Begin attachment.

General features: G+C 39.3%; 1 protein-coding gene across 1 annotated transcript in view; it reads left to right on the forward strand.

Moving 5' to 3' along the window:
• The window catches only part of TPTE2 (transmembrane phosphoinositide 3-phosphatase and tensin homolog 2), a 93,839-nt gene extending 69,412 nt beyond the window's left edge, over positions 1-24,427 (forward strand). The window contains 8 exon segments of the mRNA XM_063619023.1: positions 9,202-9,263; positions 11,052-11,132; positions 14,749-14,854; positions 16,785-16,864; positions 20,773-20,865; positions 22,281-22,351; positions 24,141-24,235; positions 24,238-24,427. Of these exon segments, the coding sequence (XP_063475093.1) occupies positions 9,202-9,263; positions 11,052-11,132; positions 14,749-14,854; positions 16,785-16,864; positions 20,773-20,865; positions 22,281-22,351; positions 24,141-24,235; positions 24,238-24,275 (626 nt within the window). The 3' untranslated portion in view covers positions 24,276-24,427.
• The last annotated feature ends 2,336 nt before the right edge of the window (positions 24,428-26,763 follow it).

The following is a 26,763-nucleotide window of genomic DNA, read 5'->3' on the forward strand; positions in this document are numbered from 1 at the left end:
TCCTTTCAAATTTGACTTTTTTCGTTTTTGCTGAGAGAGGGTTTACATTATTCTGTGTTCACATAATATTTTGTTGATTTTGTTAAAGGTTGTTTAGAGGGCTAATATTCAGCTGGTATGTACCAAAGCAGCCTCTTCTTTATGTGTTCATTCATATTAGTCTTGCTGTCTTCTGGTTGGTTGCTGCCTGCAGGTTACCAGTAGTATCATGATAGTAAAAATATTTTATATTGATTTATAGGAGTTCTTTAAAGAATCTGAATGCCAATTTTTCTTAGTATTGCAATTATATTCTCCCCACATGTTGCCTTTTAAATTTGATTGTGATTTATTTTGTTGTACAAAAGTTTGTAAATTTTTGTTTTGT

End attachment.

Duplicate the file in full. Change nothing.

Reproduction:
General features: G+C 39.3%; 1 protein-coding gene across 1 annotated transcript in view; it reads left to right on the forward strand.

Moving 5' to 3' along the window:
• The window catches only part of TPTE2 (transmembrane phosphoinositide 3-phosphatase and tensin homolog 2), a 93,839-nt gene extending 69,412 nt beyond the window's left edge, over positions 1-24,427 (forward strand). The window contains 8 exon segments of the mRNA XM_063619023.1: positions 9,202-9,263; positions 11,052-11,132; positions 14,749-14,854; positions 16,785-16,864; positions 20,773-20,865; positions 22,281-22,351; positions 24,141-24,235; positions 24,238-24,427. Of these exon segments, the coding sequence (XP_063475093.1) occupies positions 9,202-9,263; positions 11,052-11,132; positions 14,749-14,854; positions 16,785-16,864; positions 20,773-20,865; positions 22,281-22,351; positions 24,141-24,235; positions 24,238-24,275 (626 nt within the window). The 3' untranslated portion in view covers positions 24,276-24,427.
• The last annotated feature ends 2,336 nt before the right edge of the window (positions 24,428-26,763 follow it).

The following is a 26,763-nucleotide window of genomic DNA, read 5'->3' on the forward strand; positions in this document are numbered from 1 at the left end:
TCCTTTCAAATTTGACTTTTTTCGTTTTTGCTGAGAGAGGGTTTACATTATTCTGTGTTCACATAATATTTTGTTGATTTTGTTAAAGGTTGTTTAGAGGGCTAATATTCAGCTGGTATGTACCAAAGCAGCCTCTTCTTTATGTGTTCATTCATATTAGTCTTGCTGTCTTCTGGTTGGTTGCTGCCTGCAGGTTACCAGTAGTATCATGATAGTAAAAATATTTTATATTGATTTATAGGAGTTCTTTAAAGAATCTGAATGCCAATTTTTCTTAGTATTGCAATTATATTCTCCCCACATGTTGCCTTTTAAATTTGATTGTGATTTATTTTGTTGTACAAAAGTTTGTAAATTTTTGTTTTGT